Glassware and Ceramic Museum formerly known as Abgineh opened in 1980, the museum is housed in the 1915 mansion of a former prime minister in Reza Shah’s government, and from 1953—60 it functioned as the Egyptian Embassy, so the building itself has architectural merit.
There are two floors of displays in the Abgineh Museum that include dramatic ‘Nishapur’ slip-painted ceramics Of the early medieval period, glass works from the 12th—13th century, known as the Golden Age of glass-making in Iran, lustreware from the Gorgan and other excavations, 14th-century pottery from Takht-e Soleyman and some later Safavid and Qajar ceramics.
Most of the glass, however, some 260 pieces, is exhibited on the ground floor on the Glassware and Ceramic Museum.
Different Sections of the Abgineh Museum
The first floor of the Ceramic Museum of Iran is connected to the second by wooden steps in Russian style. Prior to the building’s transformation into the Egyptian Embassy, the entrance of the museum was dome-shaped but was later flattened.
Objects exhibited in the Abgineh Museum belong to a span of time beginning from pre- Islamic period up to contemporary Iran. There is plenty of exquisite plasterwork performed by Iranian masters on the interior walls of the building. On the first floor, at the entrance of the museum, the hall showcases the location of archeological sites under excavation. On the walls are maps showing ancient regions on the Iranian plateau as well as a useful timetable of ancient civilizations.
The Glassware and Ceramic Museum objects, in general, can be divided into five categories, which are displayed in different halls.
Enamel and Crystal Gallery
Potteries in the Enamel Section consist of samples of plain clay vessels having angular and animal patterns.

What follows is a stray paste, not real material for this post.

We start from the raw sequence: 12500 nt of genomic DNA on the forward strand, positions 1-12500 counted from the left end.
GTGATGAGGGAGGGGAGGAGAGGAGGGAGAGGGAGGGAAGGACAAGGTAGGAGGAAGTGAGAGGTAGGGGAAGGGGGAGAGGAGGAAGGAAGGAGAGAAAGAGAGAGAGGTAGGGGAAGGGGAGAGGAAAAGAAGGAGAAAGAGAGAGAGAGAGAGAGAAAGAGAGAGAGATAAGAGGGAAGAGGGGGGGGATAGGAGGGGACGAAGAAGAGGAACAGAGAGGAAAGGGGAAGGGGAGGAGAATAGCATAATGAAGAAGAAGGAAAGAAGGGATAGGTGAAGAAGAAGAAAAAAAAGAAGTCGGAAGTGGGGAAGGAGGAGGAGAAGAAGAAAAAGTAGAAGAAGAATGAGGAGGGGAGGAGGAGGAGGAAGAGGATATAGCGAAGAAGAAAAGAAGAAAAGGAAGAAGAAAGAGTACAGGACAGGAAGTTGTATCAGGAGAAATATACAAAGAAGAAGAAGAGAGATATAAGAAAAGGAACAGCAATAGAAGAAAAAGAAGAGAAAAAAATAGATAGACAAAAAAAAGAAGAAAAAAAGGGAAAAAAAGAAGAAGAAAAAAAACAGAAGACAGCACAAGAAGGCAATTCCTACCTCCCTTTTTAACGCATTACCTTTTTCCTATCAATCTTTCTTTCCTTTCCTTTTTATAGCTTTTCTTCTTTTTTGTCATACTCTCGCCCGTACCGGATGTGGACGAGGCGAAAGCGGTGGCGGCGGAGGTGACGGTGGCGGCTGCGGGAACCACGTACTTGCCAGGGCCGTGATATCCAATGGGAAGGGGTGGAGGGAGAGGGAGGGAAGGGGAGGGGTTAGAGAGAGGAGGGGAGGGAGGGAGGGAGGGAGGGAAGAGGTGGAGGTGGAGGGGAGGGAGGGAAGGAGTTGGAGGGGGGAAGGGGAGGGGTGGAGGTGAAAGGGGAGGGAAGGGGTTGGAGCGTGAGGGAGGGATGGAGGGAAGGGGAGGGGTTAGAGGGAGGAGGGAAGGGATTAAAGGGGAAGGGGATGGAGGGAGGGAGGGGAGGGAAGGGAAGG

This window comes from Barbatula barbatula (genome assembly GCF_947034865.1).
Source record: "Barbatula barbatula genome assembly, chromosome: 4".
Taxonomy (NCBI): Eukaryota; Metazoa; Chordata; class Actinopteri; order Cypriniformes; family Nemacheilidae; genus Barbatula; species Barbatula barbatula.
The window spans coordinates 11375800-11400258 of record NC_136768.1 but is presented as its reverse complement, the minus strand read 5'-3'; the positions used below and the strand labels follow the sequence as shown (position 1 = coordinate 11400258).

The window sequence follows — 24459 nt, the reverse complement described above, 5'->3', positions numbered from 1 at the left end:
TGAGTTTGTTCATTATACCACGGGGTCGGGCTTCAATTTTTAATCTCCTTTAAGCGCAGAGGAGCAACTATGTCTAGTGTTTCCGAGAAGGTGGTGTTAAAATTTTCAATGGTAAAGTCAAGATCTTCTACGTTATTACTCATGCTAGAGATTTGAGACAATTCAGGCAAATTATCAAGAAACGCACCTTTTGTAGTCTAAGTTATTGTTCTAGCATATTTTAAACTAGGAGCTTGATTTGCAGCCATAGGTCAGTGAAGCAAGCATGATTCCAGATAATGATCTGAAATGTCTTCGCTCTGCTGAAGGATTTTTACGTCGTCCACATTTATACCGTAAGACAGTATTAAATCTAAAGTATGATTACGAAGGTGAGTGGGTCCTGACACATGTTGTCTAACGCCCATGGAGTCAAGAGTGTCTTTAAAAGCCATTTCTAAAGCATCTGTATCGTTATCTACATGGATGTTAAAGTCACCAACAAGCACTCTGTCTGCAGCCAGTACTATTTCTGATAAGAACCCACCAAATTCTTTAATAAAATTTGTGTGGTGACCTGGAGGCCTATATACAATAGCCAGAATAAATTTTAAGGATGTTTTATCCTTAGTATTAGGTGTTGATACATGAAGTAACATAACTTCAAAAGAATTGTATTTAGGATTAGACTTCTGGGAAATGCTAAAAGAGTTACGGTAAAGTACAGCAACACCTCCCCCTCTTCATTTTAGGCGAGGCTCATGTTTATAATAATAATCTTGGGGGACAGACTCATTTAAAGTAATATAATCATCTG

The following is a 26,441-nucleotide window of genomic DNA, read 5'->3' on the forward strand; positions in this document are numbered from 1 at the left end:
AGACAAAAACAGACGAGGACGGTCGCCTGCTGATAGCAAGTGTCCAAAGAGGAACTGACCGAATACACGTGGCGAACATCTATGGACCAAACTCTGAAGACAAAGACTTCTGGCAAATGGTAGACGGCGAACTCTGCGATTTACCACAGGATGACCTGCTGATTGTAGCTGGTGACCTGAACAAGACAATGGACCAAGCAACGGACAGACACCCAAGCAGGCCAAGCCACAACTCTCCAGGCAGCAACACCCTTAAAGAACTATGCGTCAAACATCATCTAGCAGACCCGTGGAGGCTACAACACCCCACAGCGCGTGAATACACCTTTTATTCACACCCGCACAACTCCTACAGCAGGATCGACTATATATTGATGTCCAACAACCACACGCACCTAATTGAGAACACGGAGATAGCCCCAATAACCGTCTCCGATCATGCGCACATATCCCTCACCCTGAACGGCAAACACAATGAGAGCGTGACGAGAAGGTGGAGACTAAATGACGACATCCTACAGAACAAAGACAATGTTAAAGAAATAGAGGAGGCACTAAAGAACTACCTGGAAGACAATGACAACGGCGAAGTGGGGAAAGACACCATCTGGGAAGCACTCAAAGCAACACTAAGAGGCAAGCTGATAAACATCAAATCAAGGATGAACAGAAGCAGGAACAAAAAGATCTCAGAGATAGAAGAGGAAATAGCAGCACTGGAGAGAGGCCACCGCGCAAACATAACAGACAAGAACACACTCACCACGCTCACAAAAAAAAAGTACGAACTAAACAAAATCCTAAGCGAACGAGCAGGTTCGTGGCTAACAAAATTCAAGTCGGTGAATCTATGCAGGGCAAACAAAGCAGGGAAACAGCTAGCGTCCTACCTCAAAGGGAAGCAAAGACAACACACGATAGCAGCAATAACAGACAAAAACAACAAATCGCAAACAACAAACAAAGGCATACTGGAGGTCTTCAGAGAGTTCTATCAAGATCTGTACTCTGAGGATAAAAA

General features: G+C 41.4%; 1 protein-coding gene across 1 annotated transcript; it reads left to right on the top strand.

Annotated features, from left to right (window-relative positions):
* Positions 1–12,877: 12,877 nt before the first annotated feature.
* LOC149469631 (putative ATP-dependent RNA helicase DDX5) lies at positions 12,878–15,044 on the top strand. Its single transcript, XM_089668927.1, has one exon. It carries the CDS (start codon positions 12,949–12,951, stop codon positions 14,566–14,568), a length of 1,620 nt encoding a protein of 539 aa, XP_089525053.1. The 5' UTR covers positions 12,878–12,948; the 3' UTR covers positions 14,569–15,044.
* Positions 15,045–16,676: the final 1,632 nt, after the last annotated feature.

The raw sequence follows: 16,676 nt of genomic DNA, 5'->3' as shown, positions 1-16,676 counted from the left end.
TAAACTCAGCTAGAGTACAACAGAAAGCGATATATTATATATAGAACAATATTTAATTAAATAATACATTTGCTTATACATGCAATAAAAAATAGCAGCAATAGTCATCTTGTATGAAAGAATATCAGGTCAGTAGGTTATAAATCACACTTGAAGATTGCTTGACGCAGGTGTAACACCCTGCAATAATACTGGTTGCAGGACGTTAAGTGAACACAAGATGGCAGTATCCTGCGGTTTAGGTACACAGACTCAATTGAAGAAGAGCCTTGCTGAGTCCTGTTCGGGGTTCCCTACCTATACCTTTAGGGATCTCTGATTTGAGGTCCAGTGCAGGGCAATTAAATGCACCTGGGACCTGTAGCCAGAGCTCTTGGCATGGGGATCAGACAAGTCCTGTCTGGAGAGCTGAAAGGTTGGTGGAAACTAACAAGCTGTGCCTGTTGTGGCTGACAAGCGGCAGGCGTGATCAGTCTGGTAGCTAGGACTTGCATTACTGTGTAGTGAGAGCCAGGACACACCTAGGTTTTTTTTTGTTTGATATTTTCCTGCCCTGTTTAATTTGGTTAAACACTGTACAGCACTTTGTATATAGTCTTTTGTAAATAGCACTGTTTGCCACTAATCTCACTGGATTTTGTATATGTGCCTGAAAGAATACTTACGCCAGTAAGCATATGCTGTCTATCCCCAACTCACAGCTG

On some artifacts, the early examples of glass glazes dating back to the 3rd millennium BC can be found.
The collection of Chogha-Zanbil temple glass tubes as well as opaque perfume holders, ornaments and seals exhibited belong to the first and second millennium BC.
In the Crystal Section, Achaemenian and Parthian cut crystal vessels and bottles are displayed for visitors. Various vessels of Sasanian and post-Islam period are also added to this collection bearing molded, applied, pressed and cut decorations.
Nacre and Gold Gallery
The evolution of Sassanian arts and techniques are observed in the Nacre gallery. Some samples of 9th to 13th centuries AD are also exhibited in this gallery. In fact, the flourishing period of glassware and pottery is presented here. Artifacts presented in the Gold Gallery consist of enameled and luster vessels of the 10th to 13th centuries.
The inscriptions are generally expressions, good prayers and poems attributed to Nezami and Ferdowsi. Patterns are mainly human figures in various ceremonies and animals, especially birds.
Following the damage suffered by the glass and pottery-making centers in Iran, Safavid king, Shah Abbas I, initiated the revival of lapis-lazuli and enhanced it with the help of Chinese and Italian artists.
The objects of these two galleries show marked changes in the forms and decorations of glassware and pottery artifacts using lapis-lazuli stones. Vases, sprinklers and ewers in lapis lazuli and light orange colors belong to Shiraz and Isfahan.
There are also crystal vessels belonging to the 18th and 19th centuries from Europe exhibited in a separate showcase.
A library, located in the northwest section of the gardens surrounding the Glassware and Ceramic Museum, has approximately 3,000 books in Farsi and English on archeology, history and arts for students and researchers.